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About No To ViolenceNo To Violence (NTV), the Male Family Violence Prevention Association, is theVictorian state-wide peak body of organisations and individuals working with men toend their violence and abuse against family members. NTV members come from awide range of professional and community backgrounds and work in a range ofsettings including government, community-based settings and private practice.NTV aims to:¡Work towards the reduction and prevention of male family violence and fosternon-violent relationships through working with individuals, families and groups.¡Be aware of, and work towards ensuring the safety of partners and children,workers and participants at all times.¡Challenge and work towards changing the patriarchal systems which condoneviolence or provide a context in which violence can occur.¡Focus on programs for men taking responsibility for stopping their own violence,as part of a broad-based, co-ordinated and integrated response to male familyviolence, which includes women's, family and adolescent services, andcommunity and school education.¡Develop and regularly review NTV policies and practices to enable effective workin the area of male family violence.¡Facilitate networking, support and information-sharing between workers runningprograms for men who are violent in the family.¡Encourage and develop practices which are grounded in an awareness of powerand control in gender relations.¡Provide a model of equality between female and male members of NTV.¡Develop and recommend standards of practice for work with men who are violentin the family.¡Liaise about standards of practice and skill development with other relevantbodies on behalf of NTV members.¡Facilitate skill development for individuals and program providers likely to beworking with men who are violent in the family.¡Encourage participation by NTV members in public discussion and communityeducation to raise awareness about male family violence.¡Promote the provision of adequate levels of services for women and men toaddress male family violence.¡Promote the development of men who have participated in programs to stopmen's violence to be advocates for the elimination of violence, and the promotionof justice for women and gender equality in the community at large.¡Facilitate the development of resources for use by the field.— 6—

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About Men’s Referral ServiceThe Men's Referral Service (MRS) is the Victorian gateway provider for men who aremaking moves towards taking responsibility for their violent or abusive behaviourtoward their family. MRS has been operating since 1993 and is a valued and highlyregarded Victorian family violence service funded by the Victorian Department ofHuman Services. MRS is a service of NTV and a key part of the men’s behaviourchange program framework in Victoria.As the central point of contact, MRS provides anonymous and confidential telephonecounselling, information and referrals to men to assist them to take further action tostop their violent and abusive behaviour. The safety of the caller, their partner andfamily, is always checked by the service.MRS also acts as an important interim and after-hours counselling option for men’sbehaviour change programs. Participants in programs or those on waiting lists areencouraged to contact MRS in between group sessions, and in times of recess,holiday or in the period after a program finishes or closes. The telephone counsellingprovided by MRS can provide important crisis counselling, intervention, angermanagement education and safety assessment for participants during these times.MRS also helps professionals and workers in many fields find the most appropriateservices for male clients who have been using violence toward their partner or familymembers.MRS has an extensive and detailed referral database and is a primary informationsource for male family violence related services in Victoria. The database providesthe most accurate, up-to-date and appropriate referral information to callers.MRS only refers to men’s behaviour change programs that are provided by NTVmembers.— 8—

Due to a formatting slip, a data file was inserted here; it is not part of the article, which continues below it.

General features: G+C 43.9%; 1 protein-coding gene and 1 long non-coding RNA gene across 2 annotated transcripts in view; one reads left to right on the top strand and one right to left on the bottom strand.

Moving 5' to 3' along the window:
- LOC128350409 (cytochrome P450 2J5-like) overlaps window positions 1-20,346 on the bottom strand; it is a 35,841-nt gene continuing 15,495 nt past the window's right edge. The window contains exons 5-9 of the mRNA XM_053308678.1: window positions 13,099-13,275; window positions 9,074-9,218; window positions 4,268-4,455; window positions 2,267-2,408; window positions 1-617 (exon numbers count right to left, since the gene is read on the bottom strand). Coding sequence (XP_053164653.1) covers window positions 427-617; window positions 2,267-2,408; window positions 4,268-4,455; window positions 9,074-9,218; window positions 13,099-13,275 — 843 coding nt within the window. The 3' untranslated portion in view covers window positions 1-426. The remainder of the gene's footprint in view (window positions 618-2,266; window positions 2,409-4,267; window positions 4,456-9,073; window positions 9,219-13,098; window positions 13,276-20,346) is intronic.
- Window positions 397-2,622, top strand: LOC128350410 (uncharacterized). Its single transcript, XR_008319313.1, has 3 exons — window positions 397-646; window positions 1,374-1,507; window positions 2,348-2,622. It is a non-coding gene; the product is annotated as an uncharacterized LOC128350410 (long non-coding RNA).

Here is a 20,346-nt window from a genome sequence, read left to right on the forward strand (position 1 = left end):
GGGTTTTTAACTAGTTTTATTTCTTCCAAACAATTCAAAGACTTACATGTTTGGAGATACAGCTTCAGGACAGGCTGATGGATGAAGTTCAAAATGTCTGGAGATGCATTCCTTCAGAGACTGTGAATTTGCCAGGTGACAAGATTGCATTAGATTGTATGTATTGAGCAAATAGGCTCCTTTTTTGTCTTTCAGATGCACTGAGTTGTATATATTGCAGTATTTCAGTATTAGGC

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Introduction to the ManualBackgroundBehaviour change work with men is similar in some ways to other types of counsellingwork, but very different in other ways. It carries extra risks to all involved and requiresspecific skills and knowledge related to family violence and working with men whouse violence.In 1994, NTV (then V-NET) published 'Stopping Men's Violence In The Family: AManual for Running Men's Groups, Volume 1, Context and Standards'. The Manual,containing Minimum Standards, best practice goals and discussion of some of thecentral issues surrounding men's behaviour change work, was one of the first of itskind in the world. It arose from concern about the potential dangers to women andchildren in working inappropriately with men who use violence. Given the specialisedand difficult nature of the work, the intent of the Manual was to promote and enableresponsible men's behaviour change work.Since its publication, the Manual has been used widely by men's behaviour changeprogram providers, facilitators, researchers, students and activists against familyviolence. It has been a source of information and ideas, a guide to establishing newprograms and a basis for ethical decision-making.It was always NTV's intention to review the Manual. In the ten years since the Manualwas published, much has changed. Collectively, men's behaviour change programproviders have more experience. Understandings have deepened and praxis haschanged.This Manual is the product of a comprehensive review process over nine months.Whilst it is based on the sentiments of the original Manual, it has a new structure,considerable new content and some deletions. The Minimum Standards have beenrefined and added to, and a set of Good Practice Guidelines has been developed.This continues to be a work-in-progress. No doubt, as the field of men's behaviourchange continues to develop, there will be new thinking, new approaches and newways of doing things. NTV looks forward to nurturing these developments, andsupporting debate and discussion with all those who share an interest in preventingmen's violence and promoting the safety of women and children.Finally, no one resource can address all the subtleties and complexities of malefamily violence and men's behaviour change work. NTV recommends that this Manualbe read alongside the many books and journals dedicated to strengthening thesafety, integrity and relevance of men's behaviour change work.— 10 —